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Gen Z and the future of cities and malls
A research report
Last month, in partnership with blooloop, panelbase.com, and Leisure Development Partners, A Different View released ‘The Future of Cities and Malls’. The research report, which detailed the responses of over 1,000 participants, explored the decline in visits to large cities and towns, and pondered what could be implemented to reverse the current trend.
One significant finding was that younger audiences, particularly those categorised as Gen Z, were most optimistic about returning to city spaces after Covid. This, paired with the discovery that the introduction of leisure and entertainment experiences in city spaces are attractive to potential visitors, led to one important question… Could Gen Z be the answer?
Categorised as being born between 1997 and 2012, the cohort have typically received bad press for their supposed cynicism, reliance on technology, and lack of loyalty. Overlooked has been their open-mindedness, desire for unique experiences, and longing for physical interactions that serve as an antidote to their screen-dominated lives.
So what can cities, towns, and shopping malls do to attract this demographic, and what opportunities exist for visitor attractions to help to engage this age group and bring them into cities and malls more frequently? Millennials, Generation Y and Boomers are also important for all cities and malls, but when it comes to spending and the likelihood of increasing visitations GenZ stands out.
The answers lie within the key findings:
- 97% of Gen Z visits to city centres are likely to include activities outside of retail shopping, including engaging in cultural activities, eating out, and watching live performances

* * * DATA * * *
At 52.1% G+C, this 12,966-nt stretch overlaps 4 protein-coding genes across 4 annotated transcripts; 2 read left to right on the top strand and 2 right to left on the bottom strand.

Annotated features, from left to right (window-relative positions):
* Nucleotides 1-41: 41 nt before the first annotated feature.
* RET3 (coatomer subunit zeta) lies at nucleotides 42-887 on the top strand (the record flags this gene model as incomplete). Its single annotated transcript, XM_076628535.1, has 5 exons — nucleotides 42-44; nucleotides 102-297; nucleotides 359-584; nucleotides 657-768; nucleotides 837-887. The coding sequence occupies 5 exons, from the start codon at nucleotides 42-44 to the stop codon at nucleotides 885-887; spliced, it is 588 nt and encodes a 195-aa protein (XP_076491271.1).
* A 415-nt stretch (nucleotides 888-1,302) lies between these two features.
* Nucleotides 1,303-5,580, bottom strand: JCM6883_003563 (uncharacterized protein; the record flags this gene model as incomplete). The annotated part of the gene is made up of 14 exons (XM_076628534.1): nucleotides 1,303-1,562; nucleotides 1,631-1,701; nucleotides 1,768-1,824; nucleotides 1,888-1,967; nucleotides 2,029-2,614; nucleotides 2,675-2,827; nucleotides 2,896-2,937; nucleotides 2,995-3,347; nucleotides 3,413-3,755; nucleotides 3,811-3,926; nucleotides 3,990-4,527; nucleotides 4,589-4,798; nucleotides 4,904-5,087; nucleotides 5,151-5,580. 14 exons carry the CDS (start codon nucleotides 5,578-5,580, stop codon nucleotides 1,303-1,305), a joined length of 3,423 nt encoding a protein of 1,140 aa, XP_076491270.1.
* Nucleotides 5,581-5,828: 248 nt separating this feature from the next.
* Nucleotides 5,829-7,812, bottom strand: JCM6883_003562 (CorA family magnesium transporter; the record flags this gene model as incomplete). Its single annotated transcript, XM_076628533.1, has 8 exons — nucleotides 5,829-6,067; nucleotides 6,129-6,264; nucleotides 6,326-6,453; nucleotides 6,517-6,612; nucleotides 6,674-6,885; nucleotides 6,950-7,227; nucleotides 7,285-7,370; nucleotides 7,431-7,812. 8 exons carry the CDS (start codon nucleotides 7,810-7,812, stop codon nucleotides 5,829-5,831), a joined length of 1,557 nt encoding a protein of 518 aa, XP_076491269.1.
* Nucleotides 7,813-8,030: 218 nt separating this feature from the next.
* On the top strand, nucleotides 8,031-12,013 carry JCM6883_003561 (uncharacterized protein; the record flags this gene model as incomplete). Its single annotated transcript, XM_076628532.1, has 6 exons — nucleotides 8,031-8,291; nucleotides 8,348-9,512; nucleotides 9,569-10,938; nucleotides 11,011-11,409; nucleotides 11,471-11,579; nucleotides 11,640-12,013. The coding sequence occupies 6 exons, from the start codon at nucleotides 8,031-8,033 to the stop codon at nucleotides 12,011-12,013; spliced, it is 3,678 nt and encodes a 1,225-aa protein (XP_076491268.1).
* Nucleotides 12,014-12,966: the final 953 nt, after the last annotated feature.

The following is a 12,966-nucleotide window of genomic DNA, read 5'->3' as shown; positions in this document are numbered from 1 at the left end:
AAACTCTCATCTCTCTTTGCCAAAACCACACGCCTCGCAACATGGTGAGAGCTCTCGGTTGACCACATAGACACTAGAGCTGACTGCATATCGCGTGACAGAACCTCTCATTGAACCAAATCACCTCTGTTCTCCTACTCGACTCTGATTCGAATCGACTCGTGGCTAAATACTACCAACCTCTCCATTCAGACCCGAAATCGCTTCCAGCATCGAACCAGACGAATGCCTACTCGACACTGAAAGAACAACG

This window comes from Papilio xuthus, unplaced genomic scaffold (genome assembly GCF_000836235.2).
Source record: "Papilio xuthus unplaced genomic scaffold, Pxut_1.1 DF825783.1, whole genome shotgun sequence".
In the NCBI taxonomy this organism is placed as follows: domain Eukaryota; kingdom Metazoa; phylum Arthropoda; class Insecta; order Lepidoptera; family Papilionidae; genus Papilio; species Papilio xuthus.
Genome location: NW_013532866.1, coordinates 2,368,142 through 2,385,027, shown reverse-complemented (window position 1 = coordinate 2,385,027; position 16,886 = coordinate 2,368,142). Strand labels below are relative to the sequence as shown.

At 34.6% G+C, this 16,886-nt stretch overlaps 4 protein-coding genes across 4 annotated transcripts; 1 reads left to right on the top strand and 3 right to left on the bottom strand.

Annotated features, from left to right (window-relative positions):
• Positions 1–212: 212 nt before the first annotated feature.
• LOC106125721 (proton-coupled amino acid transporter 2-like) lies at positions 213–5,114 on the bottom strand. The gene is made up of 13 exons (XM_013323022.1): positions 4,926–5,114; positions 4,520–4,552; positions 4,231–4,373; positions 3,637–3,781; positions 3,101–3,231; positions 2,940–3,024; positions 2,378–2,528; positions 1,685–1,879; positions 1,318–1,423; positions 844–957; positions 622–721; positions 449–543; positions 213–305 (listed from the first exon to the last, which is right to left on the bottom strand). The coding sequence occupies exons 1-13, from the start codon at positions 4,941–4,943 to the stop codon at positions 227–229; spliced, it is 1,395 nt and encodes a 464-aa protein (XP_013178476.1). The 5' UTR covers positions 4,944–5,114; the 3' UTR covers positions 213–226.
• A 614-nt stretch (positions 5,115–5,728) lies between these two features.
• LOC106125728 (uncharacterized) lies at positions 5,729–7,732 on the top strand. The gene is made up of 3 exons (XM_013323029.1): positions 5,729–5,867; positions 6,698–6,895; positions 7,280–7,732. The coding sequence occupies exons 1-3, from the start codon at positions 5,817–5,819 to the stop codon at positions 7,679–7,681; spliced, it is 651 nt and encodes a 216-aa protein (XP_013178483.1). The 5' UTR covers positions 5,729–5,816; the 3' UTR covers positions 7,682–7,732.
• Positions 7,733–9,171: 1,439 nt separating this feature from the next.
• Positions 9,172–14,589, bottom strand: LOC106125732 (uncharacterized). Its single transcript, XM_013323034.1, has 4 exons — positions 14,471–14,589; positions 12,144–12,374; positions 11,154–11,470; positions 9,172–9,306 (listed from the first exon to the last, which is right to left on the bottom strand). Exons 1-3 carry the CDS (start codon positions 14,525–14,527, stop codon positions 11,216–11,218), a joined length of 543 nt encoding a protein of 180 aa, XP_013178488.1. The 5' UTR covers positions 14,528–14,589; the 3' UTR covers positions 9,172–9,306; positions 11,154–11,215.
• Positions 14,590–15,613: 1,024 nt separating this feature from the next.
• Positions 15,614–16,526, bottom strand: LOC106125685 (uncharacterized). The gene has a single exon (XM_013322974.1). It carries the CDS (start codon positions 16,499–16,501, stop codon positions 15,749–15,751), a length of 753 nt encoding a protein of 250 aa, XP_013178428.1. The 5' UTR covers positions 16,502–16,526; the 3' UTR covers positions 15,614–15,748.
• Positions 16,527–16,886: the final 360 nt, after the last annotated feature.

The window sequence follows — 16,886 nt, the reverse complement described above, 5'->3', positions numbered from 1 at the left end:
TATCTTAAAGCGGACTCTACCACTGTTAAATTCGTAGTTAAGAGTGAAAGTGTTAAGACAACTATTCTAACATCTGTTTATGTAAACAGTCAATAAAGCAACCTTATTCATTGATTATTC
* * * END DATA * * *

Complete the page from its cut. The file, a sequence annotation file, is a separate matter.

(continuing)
- Gen Z spend more per visit than other age brackets, and spend ten times more on entertainment than ‘Boomers’ (born between 1955 - 1964)
- When presented with potential options, Gen Z were the age cohort most likely to engage and participate in free-to-enter city centre animation and entertainment options
View and download the full report to see the extended findings.
It’s clear that the Gen Z demographic aren’t visiting these spaces solely to shop. In fact, they significantly prefer shopping online. They visit for interactive, enriching social experiences - something the cultural and heritage sector knows how to execute all too well.
Is this an opportunity then, to see cultural organisations lighting up town centres with immersive experiences in previously vacant retail units? Or perhaps implementing pop-up events or exhibitions in shopping malls? How about forging longer-term partnerships with city-based organisations to help add a new dimension to their offering?
There’s a curious and lucrative demographic who exist in these spaces, and they’re demanding more than their older counterparts - the question is who’s going to reap the rewards of matching their expectations in these spaces?
View and download the full report here.
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